Production of the Nissan Micra helped establish the company’s UK factory in Sunderland as one of the top car plants in Europe.
Always a popular retail car, and with a strong presence in Motability and a decent fleet pool car, the last generation stood out thanks to its styling and value.
The latest model, which arrived in showrooms in January, is a little different.
Now built in India, the Micra has toned down the style with a more conventional appearance.
Nissan is unlikely to be worried that blander styling will be off-putting: it has another small car in its range – the Juke – that will appeal to those who want to make a statement.
The Micra will not be offered with a diesel engine.
The previous model’s 1.5 dCi diesel was provided courtesy of its Alliance partner, Renault, and it has reached the stage where a £1,000-£1,500 like-for-like premium on a diesel version doesn’t always make financial sense on a small car.
So for now customers will be offered a surprisingly keen 1.2-litre three-cylinder petrol version developing 80bhp, and with CO2 emissions of 115g/km for the manual version, or 125g/km for the CVT auto.
Later, a more fuel-efficient supercharged version will become available with CO2 emissions below
Given the 3% BIK tax supplement applied to diesels, and the lowest band applied to cars with CO2 emissions up to 100g/km, this version would appear more tax efficient than any diesel version might be.
Some things haven’t changed, however. Whereas most small cars have increased significantly in size over time, with cars like the Vauxhall Corsa, Ford Fiesta reaching four metres in length, the Micra retains its compact dimensions.
The Micra is also exceptionally well equipped when compared with alternatives in the same price bracket.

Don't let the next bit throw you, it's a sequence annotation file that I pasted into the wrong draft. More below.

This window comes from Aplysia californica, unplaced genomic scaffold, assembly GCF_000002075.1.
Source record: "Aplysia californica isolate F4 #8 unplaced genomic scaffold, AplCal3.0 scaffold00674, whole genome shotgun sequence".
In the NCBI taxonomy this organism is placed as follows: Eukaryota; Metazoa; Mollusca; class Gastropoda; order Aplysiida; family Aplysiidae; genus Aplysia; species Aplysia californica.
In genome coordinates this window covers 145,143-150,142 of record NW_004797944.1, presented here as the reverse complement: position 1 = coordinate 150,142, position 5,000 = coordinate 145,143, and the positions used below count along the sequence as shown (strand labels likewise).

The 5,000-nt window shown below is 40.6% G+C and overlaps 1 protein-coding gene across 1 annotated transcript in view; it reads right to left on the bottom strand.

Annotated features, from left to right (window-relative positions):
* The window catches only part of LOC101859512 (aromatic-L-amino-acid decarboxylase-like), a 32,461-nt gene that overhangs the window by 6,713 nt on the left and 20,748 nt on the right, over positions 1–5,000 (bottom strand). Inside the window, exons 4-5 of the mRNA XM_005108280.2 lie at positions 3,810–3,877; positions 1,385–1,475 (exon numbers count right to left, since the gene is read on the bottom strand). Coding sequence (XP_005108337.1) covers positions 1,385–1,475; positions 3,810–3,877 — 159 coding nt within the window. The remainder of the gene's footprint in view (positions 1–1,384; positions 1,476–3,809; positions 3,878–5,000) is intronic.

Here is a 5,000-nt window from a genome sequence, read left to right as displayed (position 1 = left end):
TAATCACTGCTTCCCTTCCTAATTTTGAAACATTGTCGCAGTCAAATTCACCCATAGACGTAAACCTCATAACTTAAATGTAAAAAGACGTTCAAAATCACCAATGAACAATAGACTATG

Three equipment grades are available: the entry-level Visia, priced at £9,250 on the road, comes with electric front windows, Bluetooth connectivity and electronic stability control; Acenta, priced from £10,795 adds alloy wheels, electronic climate control and MP3 connectivity; range-topping Tekna, priced from £12,350, adds standard rear parking sensors and integrated satellite navigation.
That stacks up well against other small cars at those price points.
Media colleagues who drove the car on a European launch event last September reported there wasn’t much to write home about regarding the driving experience.
Having driven the car in the UK, I found no such complaint. One of our Bauer staff members present on both European and UK launch events suggested cars available on the UK launch felt quite different, and that Nissan could already have responded to feedback from the earlier event.
The car is easily manoeuvreable around town and its 1.2-litre engine is responsive.
It’s also fairly refined when called upon to use the motorway, and manages to avoid the wearing sound quality of some three-cylinder motors at higher revs.
It rides well for a small car, and there’s decent space up front.
I found rear headroom rather tight, but on the positive side, this Micra is offered only with five doors so it’s never a struggle getting in and out of the rear passenger compartment.
Fuel consumption of 56.5mpg on the combined cycle (auto: 52.3mpg) means it’s frugal enough too.
As with most small cars, the interior materials don’t feel the same as on larger cars, and there are no soft-touch materials on the dashboard.
But it’s attractively designed and there is the option of a two-tone appearance on high-spec models.
The new Micra might not be the most exciting small car on sale, but it’s good value, well equipped and in the cost-sensitive small car market also scores well on running costs.